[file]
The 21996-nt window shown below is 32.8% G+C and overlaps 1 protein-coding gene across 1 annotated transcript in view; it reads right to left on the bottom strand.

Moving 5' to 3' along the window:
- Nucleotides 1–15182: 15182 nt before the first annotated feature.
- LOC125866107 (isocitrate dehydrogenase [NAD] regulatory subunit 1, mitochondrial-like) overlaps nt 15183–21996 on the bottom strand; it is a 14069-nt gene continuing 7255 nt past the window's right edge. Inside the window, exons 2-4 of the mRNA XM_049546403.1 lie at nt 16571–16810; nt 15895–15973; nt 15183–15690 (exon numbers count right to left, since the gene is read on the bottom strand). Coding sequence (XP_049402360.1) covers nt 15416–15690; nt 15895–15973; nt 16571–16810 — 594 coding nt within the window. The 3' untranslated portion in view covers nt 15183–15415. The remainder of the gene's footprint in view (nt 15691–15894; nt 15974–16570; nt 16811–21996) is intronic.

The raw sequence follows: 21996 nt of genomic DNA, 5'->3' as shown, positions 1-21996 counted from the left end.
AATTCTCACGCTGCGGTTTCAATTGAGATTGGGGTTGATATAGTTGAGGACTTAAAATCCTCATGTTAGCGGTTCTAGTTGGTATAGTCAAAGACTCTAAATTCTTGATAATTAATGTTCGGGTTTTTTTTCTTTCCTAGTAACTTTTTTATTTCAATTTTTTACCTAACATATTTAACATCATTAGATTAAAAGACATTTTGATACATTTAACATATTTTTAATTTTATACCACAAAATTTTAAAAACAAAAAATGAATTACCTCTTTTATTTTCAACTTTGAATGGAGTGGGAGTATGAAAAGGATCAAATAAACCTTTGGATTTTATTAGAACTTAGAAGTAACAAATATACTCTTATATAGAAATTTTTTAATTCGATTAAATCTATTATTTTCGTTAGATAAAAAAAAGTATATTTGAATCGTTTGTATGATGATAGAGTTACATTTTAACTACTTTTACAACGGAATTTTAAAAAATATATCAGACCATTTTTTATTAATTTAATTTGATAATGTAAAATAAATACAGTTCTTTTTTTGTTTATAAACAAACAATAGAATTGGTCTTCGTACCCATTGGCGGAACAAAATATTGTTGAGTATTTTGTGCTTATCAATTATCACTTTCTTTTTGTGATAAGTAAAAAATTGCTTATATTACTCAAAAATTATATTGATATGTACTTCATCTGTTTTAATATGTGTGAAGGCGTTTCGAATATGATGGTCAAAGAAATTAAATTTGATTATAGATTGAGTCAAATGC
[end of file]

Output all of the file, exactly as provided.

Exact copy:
The 21996-nt window shown below is 32.8% G+C and overlaps 1 protein-coding gene across 1 annotated transcript in view; it reads right to left on the bottom strand.

Moving 5' to 3' along the window:
- Nucleotides 1–15182: 15182 nt before the first annotated feature.
- LOC125866107 (isocitrate dehydrogenase [NAD] regulatory subunit 1, mitochondrial-like) overlaps nt 15183–21996 on the bottom strand; it is a 14069-nt gene continuing 7255 nt past the window's right edge. Inside the window, exons 2-4 of the mRNA XM_049546403.1 lie at nt 16571–16810; nt 15895–15973; nt 15183–15690 (exon numbers count right to left, since the gene is read on the bottom strand). Coding sequence (XP_049402360.1) covers nt 15416–15690; nt 15895–15973; nt 16571–16810 — 594 coding nt within the window. The 3' untranslated portion in view covers nt 15183–15415. The remainder of the gene's footprint in view (nt 15691–15894; nt 15974–16570; nt 16811–21996) is intronic.

The raw sequence follows: 21996 nt of genomic DNA, 5'->3' as shown, positions 1-21996 counted from the left end.
AATTCTCACGCTGCGGTTTCAATTGAGATTGGGGTTGATATAGTTGAGGACTTAAAATCCTCATGTTAGCGGTTCTAGTTGGTATAGTCAAAGACTCTAAATTCTTGATAATTAATGTTCGGGTTTTTTTTCTTTCCTAGTAACTTTTTTATTTCAATTTTTTACCTAACATATTTAACATCATTAGATTAAAAGACATTTTGATACATTTAACATATTTTTAATTTTATACCACAAAATTTTAAAAACAAAAAATGAATTACCTCTTTTATTTTCAACTTTGAATGGAGTGGGAGTATGAAAAGGATCAAATAAACCTTTGGATTTTATTAGAACTTAGAAGTAACAAATATACTCTTATATAGAAATTTTTTAATTCGATTAAATCTATTATTTTCGTTAGATAAAAAAAAGTATATTTGAATCGTTTGTATGATGATAGAGTTACATTTTAACTACTTTTACAACGGAATTTTAAAAAATATATCAGACCATTTTTTATTAATTTAATTTGATAATGTAAAATAAATACAGTTCTTTTTTTGTTTATAAACAAACAATAGAATTGGTCTTCGTACCCATTGGCGGAACAAAATATTGTTGAGTATTTTGTGCTTATCAATTATCACTTTCTTTTTGTGATAAGTAAAAAATTGCTTATATTACTCAAAAATTATATTGATATGTACTTCATCTGTTTTAATATGTGTGAAGGCGTTTCGAATATGATGGTCAAAGAAATTAAATTTGATTATAGATTGAGTCAAATGC